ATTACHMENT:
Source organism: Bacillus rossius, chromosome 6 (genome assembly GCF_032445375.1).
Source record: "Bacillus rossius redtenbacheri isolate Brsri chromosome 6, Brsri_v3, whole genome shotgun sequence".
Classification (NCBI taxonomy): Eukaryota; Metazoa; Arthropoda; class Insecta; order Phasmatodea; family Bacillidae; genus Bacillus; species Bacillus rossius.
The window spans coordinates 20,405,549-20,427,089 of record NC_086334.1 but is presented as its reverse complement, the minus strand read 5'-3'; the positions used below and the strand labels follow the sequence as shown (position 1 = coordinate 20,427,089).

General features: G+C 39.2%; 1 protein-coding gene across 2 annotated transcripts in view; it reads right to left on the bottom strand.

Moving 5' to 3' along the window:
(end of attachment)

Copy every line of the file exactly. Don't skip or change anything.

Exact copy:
Source organism: Bacillus rossius, chromosome 6 (genome assembly GCF_032445375.1).
Source record: "Bacillus rossius redtenbacheri isolate Brsri chromosome 6, Brsri_v3, whole genome shotgun sequence".
Classification (NCBI taxonomy): Eukaryota; Metazoa; Arthropoda; class Insecta; order Phasmatodea; family Bacillidae; genus Bacillus; species Bacillus rossius.
The window spans coordinates 20,405,549-20,427,089 of record NC_086334.1 but is presented as its reverse complement, the minus strand read 5'-3'; the positions used below and the strand labels follow the sequence as shown (position 1 = coordinate 20,427,089).

General features: G+C 39.2%; 1 protein-coding gene across 2 annotated transcripts in view; it reads right to left on the bottom strand.

Moving 5' to 3' along the window: